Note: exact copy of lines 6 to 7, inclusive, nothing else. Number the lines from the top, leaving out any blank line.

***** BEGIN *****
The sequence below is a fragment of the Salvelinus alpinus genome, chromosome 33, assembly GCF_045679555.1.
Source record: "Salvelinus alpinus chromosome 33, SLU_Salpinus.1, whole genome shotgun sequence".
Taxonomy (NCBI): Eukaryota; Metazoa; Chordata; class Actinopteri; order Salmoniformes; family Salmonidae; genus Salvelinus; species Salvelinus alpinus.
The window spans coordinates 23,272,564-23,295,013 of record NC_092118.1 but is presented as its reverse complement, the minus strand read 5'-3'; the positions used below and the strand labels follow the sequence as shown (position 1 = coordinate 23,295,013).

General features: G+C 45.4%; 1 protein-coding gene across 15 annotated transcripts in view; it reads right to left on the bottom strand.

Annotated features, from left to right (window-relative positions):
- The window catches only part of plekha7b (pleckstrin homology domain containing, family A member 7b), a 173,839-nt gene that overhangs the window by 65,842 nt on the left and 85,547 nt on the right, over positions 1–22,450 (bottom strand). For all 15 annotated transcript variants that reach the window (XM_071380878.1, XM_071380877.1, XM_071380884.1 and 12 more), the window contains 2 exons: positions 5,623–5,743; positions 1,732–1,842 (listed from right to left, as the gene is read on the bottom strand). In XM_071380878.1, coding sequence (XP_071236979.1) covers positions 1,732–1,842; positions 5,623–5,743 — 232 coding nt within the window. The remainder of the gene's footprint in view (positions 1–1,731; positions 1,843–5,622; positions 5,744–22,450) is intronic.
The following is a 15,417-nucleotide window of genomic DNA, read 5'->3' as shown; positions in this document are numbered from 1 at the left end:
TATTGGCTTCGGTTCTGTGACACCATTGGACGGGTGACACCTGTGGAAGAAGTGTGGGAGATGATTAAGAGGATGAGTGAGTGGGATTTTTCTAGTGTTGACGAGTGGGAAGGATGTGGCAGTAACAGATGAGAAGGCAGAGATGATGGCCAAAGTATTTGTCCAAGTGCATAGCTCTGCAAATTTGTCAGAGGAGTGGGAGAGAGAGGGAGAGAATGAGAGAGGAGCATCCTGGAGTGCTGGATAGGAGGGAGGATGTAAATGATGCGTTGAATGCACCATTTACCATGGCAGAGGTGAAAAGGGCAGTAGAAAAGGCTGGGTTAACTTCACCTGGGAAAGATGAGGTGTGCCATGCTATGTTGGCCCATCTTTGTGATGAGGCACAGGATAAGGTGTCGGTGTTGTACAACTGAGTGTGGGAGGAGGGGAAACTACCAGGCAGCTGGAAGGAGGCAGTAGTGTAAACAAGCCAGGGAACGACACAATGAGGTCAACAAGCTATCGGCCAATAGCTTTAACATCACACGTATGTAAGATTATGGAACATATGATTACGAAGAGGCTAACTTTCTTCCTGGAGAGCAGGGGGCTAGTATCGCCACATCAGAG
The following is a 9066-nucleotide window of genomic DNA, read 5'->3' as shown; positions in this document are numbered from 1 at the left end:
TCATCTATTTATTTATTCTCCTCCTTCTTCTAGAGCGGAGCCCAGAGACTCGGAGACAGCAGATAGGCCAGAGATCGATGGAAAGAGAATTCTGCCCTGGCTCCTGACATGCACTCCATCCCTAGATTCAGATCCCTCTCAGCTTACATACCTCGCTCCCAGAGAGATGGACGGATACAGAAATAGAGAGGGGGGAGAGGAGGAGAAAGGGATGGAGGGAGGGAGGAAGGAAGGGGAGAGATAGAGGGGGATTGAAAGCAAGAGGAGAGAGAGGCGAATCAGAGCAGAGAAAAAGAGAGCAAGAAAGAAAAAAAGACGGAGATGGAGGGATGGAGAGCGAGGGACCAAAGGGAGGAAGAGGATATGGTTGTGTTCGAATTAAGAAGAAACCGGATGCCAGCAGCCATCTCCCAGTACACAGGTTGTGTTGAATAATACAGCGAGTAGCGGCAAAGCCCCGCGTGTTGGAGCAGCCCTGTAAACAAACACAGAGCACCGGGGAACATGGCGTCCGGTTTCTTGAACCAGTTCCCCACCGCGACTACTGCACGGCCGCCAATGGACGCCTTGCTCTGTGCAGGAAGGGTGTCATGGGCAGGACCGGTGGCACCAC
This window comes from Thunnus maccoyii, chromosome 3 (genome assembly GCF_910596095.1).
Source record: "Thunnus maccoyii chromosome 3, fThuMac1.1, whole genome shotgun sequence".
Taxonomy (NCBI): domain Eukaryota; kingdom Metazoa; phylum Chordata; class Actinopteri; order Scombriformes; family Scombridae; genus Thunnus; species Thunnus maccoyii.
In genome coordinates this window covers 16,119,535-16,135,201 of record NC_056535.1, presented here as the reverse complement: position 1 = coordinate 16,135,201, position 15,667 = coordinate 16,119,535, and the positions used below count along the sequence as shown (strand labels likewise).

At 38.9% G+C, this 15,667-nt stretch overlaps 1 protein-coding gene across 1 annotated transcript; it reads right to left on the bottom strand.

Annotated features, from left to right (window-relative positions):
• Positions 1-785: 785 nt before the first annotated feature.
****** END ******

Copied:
Annotated features, from left to right (window-relative positions):
- The window catches only part of plekha7b (pleckstrin homology domain containing, family A member 7b), a 173,839-nt gene that overhangs the window by 65,842 nt on the left and 85,547 nt on the right, over positions 1–22,450 (bottom strand). For all 15 annotated transcript variants that reach the window (XM_071380878.1, XM_071380877.1, XM_071380884.1 and 12 more), the window contains 2 exons: positions 5,623–5,743; positions 1,732–1,842 (listed from right to left, as the gene is read on the bottom strand). In XM_071380878.1, coding sequence (XP_071236979.1) covers positions 1,732–1,842; positions 5,623–5,743 — 232 coding nt within the window. The remainder of the gene's footprint in view (positions 1–1,731; positions 1,843–5,622; positions 5,744–22,450) is intronic.